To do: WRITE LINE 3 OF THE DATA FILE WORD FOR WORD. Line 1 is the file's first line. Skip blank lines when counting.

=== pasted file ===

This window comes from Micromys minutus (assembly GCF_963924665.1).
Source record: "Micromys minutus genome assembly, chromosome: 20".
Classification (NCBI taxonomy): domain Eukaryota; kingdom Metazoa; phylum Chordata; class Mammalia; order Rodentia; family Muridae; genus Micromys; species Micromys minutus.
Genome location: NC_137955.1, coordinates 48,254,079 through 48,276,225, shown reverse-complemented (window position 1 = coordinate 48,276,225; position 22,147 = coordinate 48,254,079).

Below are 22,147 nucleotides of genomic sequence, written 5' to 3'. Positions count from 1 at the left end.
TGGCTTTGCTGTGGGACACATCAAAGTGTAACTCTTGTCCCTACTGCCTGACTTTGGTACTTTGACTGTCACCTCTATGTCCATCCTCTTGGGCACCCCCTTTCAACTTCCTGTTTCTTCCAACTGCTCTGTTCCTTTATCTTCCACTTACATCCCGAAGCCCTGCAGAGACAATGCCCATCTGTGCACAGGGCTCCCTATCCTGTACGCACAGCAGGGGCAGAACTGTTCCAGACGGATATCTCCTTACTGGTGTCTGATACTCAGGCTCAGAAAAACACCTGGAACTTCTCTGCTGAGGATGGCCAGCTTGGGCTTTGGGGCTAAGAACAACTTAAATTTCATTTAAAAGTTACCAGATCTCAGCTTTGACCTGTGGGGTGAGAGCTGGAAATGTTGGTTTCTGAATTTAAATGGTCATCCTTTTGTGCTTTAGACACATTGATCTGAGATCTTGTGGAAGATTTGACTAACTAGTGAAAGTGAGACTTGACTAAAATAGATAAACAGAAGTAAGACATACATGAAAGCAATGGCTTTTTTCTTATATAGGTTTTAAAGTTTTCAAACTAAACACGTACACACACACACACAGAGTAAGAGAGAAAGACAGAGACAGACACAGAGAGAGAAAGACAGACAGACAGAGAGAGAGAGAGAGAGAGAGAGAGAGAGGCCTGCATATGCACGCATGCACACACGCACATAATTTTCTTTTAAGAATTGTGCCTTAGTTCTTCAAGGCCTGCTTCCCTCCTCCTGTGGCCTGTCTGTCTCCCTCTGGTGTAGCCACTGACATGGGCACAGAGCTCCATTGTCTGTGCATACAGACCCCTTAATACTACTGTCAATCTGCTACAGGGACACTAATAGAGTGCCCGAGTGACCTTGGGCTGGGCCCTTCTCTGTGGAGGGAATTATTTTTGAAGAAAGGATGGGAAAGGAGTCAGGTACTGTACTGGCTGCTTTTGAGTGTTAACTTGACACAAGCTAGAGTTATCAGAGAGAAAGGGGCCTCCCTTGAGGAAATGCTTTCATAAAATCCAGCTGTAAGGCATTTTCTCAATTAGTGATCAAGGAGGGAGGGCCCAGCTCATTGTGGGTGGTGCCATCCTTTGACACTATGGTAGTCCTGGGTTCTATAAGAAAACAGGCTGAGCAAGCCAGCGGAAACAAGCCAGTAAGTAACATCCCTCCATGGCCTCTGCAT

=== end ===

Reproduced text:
Classification (NCBI taxonomy): domain Eukaryota; kingdom Metazoa; phylum Chordata; class Mammalia; order Rodentia; family Muridae; genus Micromys; species Micromys minutus.